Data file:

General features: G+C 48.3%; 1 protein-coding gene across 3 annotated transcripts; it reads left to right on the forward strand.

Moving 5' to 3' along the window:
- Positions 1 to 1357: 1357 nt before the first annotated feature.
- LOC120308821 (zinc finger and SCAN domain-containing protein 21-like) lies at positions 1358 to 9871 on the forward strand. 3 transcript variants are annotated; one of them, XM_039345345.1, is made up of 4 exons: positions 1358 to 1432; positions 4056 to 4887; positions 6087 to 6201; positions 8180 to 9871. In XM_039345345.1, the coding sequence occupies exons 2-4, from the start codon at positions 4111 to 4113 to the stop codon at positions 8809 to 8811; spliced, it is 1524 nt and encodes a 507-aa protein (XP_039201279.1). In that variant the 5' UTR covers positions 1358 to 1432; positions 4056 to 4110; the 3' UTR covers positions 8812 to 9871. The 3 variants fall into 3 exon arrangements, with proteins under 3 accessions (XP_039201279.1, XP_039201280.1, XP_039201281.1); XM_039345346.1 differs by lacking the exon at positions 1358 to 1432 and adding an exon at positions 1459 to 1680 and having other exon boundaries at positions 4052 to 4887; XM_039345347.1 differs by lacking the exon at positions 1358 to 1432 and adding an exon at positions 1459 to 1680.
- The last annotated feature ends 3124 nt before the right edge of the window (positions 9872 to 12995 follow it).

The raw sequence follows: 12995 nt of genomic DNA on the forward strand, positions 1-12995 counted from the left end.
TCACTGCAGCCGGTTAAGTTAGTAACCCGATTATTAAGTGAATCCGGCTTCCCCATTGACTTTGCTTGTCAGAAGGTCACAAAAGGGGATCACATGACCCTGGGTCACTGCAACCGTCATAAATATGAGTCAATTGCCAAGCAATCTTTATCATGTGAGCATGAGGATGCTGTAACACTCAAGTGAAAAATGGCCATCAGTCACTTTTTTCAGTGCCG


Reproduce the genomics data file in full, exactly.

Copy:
General features: G+C 48.3%; 1 protein-coding gene across 3 annotated transcripts; it reads left to right on the forward strand.

Moving 5' to 3' along the window:
- Positions 1 to 1357: 1357 nt before the first annotated feature.
- LOC120308821 (zinc finger and SCAN domain-containing protein 21-like) lies at positions 1358 to 9871 on the forward strand. 3 transcript variants are annotated; one of them, XM_039345345.1, is made up of 4 exons: positions 1358 to 1432; positions 4056 to 4887; positions 6087 to 6201; positions 8180 to 9871. In XM_039345345.1, the coding sequence occupies exons 2-4, from the start codon at positions 4111 to 4113 to the stop codon at positions 8809 to 8811; spliced, it is 1524 nt and encodes a 507-aa protein (XP_039201279.1). In that variant the 5' UTR covers positions 1358 to 1432; positions 4056 to 4110; the 3' UTR covers positions 8812 to 9871. The 3 variants fall into 3 exon arrangements, with proteins under 3 accessions (XP_039201279.1, XP_039201280.1, XP_039201281.1); XM_039345346.1 differs by lacking the exon at positions 1358 to 1432 and adding an exon at positions 1459 to 1680 and having other exon boundaries at positions 4052 to 4887; XM_039345347.1 differs by lacking the exon at positions 1358 to 1432 and adding an exon at positions 1459 to 1680.
- The last annotated feature ends 3124 nt before the right edge of the window (positions 9872 to 12995 follow it).

The raw sequence follows: 12995 nt of genomic DNA on the forward strand, positions 1-12995 counted from the left end.
TCACTGCAGCCGGTTAAGTTAGTAACCCGATTATTAAGTGAATCCGGCTTCCCCATTGACTTTGCTTGTCAGAAGGTCACAAAAGGGGATCACATGACCCTGGGTCACTGCAACCGTCATAAATATGAGTCAATTGCCAAGCAATCTTTATCATGTGAGCATGAGGATGCTGTAACACTCAAGTGAAAAATGGCCATCAGTCACTTTTTTCAGTGCCG